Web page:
. By T.V. Antony Raj
Prince-regent Vijaya, the eldest son born to Sinhabahu and his twin-sister Sinhasivali, was cruel and callous – an embodiment of evil – and likewise were his friends. Angered by the many intolerable deeds of violence executed by the prince-regent and his followers, the subjects of Sinhapura brought the matter before the king. However, the king took no action against the prince-regent. The angry subjects finally asked the king to kill his evil son Vijaya.
The exasperated king arrested his eldest son Vijaya, the prince-regent, and seven hundred men who were his followers. After disgracing them by shaving off half the head of each person, he banished them from Lála country by loading the men, their wives, and their children on separate vessels and set them afloat on the sea.
The children landed on an island called Naggadipa or the ‘island of the naked’ (Jaffna Peninsula in Sri Lanka).
The women landed on an island called Mahiladipaka or ‘islet of women’ in the Maldivian Islands.
Prince Vijaya and his unruly followers landed first at the haven called Suppäraka, now identified with modern Sopara, in Thana district north of Mumbai. However, the hostile reception by the natives, and also dissidence and violence among his men, forced Vijaya to embark again. The second time, their vessel driven by the violence of the wind, they landed on the island of Sri Lanka.
Vijaya and his men after disembarking from the ship sat down, wearied, on the ground. They found their hands and bodies coloured by the red dust that lay there. So, they called the place Tambapanni (“copper-colored sand”). Later on, Vijaya founded his capital in Tambapanni, and the island came to bear the same name.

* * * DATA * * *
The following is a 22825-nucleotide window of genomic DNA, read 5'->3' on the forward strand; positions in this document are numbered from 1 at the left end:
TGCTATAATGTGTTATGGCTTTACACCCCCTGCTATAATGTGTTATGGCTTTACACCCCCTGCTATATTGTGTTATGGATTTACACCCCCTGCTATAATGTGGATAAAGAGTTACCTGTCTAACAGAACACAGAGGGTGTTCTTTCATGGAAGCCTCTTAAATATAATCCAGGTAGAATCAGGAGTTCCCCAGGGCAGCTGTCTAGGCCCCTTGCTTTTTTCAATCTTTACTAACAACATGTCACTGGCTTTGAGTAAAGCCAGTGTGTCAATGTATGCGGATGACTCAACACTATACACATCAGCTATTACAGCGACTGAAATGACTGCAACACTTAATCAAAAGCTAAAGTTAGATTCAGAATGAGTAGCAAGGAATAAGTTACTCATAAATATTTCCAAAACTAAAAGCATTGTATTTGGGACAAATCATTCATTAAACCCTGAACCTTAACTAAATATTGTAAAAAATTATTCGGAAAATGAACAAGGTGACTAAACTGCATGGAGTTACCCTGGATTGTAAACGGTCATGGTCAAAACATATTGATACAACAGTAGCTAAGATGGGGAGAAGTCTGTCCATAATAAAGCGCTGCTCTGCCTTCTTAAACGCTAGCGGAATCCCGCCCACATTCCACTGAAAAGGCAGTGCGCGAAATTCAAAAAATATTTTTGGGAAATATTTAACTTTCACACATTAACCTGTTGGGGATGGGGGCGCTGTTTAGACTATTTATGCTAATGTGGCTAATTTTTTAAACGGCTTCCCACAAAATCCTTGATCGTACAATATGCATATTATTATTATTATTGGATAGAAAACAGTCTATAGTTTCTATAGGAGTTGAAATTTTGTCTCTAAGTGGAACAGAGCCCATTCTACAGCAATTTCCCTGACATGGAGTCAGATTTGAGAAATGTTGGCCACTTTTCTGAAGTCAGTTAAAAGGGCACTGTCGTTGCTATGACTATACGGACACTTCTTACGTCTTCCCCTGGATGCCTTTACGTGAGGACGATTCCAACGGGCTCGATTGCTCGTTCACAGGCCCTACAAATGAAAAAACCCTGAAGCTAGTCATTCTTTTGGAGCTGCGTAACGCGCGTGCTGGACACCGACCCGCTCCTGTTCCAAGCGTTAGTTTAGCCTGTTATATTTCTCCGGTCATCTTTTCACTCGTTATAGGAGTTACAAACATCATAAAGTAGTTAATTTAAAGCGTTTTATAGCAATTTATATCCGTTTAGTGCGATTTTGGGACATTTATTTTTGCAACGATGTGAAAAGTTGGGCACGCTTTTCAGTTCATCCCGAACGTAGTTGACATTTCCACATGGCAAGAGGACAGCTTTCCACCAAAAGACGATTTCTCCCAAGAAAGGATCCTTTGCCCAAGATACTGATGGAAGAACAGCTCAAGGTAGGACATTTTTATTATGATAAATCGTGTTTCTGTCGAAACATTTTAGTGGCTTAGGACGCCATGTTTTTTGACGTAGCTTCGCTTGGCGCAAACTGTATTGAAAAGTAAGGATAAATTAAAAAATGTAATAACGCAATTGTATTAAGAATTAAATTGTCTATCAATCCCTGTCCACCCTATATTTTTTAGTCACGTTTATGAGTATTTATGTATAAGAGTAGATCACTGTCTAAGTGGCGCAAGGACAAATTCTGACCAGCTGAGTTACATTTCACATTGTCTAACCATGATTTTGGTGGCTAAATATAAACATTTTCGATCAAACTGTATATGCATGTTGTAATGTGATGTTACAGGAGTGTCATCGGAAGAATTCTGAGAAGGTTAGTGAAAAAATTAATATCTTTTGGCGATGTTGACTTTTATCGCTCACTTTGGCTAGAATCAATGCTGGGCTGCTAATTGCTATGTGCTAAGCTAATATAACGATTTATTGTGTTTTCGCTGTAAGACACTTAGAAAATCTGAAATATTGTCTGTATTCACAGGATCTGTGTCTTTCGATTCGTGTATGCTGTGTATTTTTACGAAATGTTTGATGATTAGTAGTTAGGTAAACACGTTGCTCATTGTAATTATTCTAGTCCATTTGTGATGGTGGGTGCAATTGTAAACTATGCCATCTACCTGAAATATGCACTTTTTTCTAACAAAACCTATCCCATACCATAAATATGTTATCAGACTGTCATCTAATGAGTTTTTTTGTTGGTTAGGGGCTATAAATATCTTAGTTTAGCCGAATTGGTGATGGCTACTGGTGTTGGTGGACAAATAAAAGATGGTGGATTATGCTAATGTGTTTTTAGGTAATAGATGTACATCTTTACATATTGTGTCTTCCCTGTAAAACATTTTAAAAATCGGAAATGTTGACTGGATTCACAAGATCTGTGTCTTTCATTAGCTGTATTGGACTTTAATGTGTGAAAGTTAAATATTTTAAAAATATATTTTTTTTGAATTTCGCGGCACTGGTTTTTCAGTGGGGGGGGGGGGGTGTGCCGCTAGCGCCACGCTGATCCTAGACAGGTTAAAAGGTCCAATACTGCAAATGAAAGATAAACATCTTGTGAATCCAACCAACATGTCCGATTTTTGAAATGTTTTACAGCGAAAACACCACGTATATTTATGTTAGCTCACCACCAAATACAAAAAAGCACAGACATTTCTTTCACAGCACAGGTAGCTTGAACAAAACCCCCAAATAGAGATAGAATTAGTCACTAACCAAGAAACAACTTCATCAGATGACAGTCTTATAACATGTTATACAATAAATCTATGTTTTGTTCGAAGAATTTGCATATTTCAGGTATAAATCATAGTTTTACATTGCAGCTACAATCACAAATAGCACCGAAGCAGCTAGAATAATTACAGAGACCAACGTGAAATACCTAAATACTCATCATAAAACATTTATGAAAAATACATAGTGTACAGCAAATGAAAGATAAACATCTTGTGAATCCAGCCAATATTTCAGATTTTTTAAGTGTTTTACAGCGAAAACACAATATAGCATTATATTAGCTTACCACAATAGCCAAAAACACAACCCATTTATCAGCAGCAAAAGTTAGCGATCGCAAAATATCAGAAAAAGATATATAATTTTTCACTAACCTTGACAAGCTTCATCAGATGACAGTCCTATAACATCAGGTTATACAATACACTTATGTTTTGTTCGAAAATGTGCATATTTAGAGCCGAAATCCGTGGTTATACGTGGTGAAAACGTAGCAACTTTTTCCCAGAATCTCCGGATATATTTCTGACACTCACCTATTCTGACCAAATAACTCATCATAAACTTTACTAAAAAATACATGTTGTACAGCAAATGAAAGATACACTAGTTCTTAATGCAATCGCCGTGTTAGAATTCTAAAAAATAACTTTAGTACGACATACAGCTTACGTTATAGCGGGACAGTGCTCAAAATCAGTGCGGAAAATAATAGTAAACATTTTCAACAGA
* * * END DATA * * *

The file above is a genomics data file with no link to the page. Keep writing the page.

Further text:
The Alexandrian geographer, Claudius Ptolemy (c. 90 AD – c. 168 AD) identified the Island as ‘Taprobana’, derived obviously from Tambapanni, when he drafted his map of Sri Lanka. It carried an elaborately ornamented sketch of a wild elephant and a legend in Latin set inside a decorative frame. The map only had a vague resemblance to the Island’s broad base and tapering tip.
At the place of their landing they saw a wandering ascetic seated at the foot of a tree. They approached him and asked him: “What land is this, sir?”
“The island of Lanka,” the ascetic answered.”There are no men (humans) here, and here no dangers will arise.”
The ascetic blessed them by sprinkling on them water from his kamandalu (Tamil: kamandalam). After winding a thread about their hands he disappeared.
← Previous: Part 1 – Sinhabahu → Next: Part 3 – Kuveni
- The Sinhalese Too Migrated to Sri Lanka from India: Prelude (tvaraj.com)
- The Sinhalese Too Migrated to Sri Lanka from India: Part 1 – Sinhabahu (tvaraj.com)
- The Sinhalese Too Migrated to Sri Lanka from India: Part 3 – Kuveni (tvaraj.com)
- The Sinhalese Too Migrated to Sri Lanka from India: Part 4 – Tamil Brides from Madurai (tvaraj.com)
- The Sinhalese Too Migrated to Sri Lanka from India: Part 5 – Panduvāsudeva (tvaraj.com)
- The Sinhalese Too Migrated to Sri Lanka from India: Part 6 – Abhaya and His Sister Ummada Citta (tvaraj.com)
- The Sinhalese Too Migrated to Sri Lanka from India: Part 7 – Pandukabhaya (tvaraj.com)
- Mahavamsa: CHAPTER VI – THE COMING OF VIJAYA (lakdiva.org)
- Mahavamsa: CHAPTER VII – THE CONSECRATING OF VIJAYA (lakdiva.org)
- Sinhabahu (en.wikipedia.org)
- Prince Vijaya (en.wikipedia.org)
- Kuveni (en.wikipedia.org)
- The History of the Sinhalese by John M. Senaveratna (books.google.co.in)
- CEYLON 3 cents Postage Stamp (tvaraj.com/)
- Sambuddha Jayanthi 2500 Era 2nd Issue (stampopedia.com)
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